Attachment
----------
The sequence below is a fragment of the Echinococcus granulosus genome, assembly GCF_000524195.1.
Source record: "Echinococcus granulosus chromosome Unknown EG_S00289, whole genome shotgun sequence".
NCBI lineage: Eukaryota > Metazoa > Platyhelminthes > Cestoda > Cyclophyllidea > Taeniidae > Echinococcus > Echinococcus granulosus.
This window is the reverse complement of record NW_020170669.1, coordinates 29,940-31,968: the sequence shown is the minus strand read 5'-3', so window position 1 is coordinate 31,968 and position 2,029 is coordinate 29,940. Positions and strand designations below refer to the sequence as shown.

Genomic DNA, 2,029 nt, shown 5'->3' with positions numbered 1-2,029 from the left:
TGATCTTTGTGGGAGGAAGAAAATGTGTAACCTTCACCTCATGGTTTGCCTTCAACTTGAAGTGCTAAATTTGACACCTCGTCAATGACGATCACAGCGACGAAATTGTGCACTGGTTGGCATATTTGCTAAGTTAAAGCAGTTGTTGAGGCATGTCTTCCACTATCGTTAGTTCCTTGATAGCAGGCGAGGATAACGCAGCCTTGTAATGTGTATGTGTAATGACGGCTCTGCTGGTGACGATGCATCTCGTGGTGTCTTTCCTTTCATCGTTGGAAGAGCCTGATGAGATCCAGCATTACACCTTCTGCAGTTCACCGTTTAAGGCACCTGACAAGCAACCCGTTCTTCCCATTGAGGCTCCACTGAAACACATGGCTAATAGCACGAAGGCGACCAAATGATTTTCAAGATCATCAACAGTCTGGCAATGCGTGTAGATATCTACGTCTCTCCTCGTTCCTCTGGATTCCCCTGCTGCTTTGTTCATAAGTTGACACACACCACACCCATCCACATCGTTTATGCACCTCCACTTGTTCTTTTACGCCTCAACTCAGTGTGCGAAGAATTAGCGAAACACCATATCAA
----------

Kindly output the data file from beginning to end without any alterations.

The sequence below is a fragment of the Echinococcus granulosus genome, assembly GCF_000524195.1.
Source record: "Echinococcus granulosus chromosome Unknown EG_S00289, whole genome shotgun sequence".
NCBI lineage: Eukaryota > Metazoa > Platyhelminthes > Cestoda > Cyclophyllidea > Taeniidae > Echinococcus > Echinococcus granulosus.
This window is the reverse complement of record NW_020170669.1, coordinates 29,940-31,968: the sequence shown is the minus strand read 5'-3', so window position 1 is coordinate 31,968 and position 2,029 is coordinate 29,940. Positions and strand designations below refer to the sequence as shown.

Genomic DNA, 2,029 nt, shown 5'->3' with positions numbered 1-2,029 from the left:
TGATCTTTGTGGGAGGAAGAAAATGTGTAACCTTCACCTCATGGTTTGCCTTCAACTTGAAGTGCTAAATTTGACACCTCGTCAATGACGATCACAGCGACGAAATTGTGCACTGGTTGGCATATTTGCTAAGTTAAAGCAGTTGTTGAGGCATGTCTTCCACTATCGTTAGTTCCTTGATAGCAGGCGAGGATAACGCAGCCTTGTAATGTGTATGTGTAATGACGGCTCTGCTGGTGACGATGCATCTCGTGGTGTCTTTCCTTTCATCGTTGGAAGAGCCTGATGAGATCCAGCATTACACCTTCTGCAGTTCACCGTTTAAGGCACCTGACAAGCAACCCGTTCTTCCCATTGAGGCTCCACTGAAACACATGGCTAATAGCACGAAGGCGACCAAATGATTTTCAAGATCATCAACAGTCTGGCAATGCGTGTAGATATCTACGTCTCTCCTCGTTCCTCTGGATTCCCCTGCTGCTTTGTTCATAAGTTGACACACACCACACCCATCCACATCGTTTATGCACCTCCACTTGTTCTTTTACGCCTCAACTCAGTGTGCGAAGAATTAGCGAAACACCATATCAA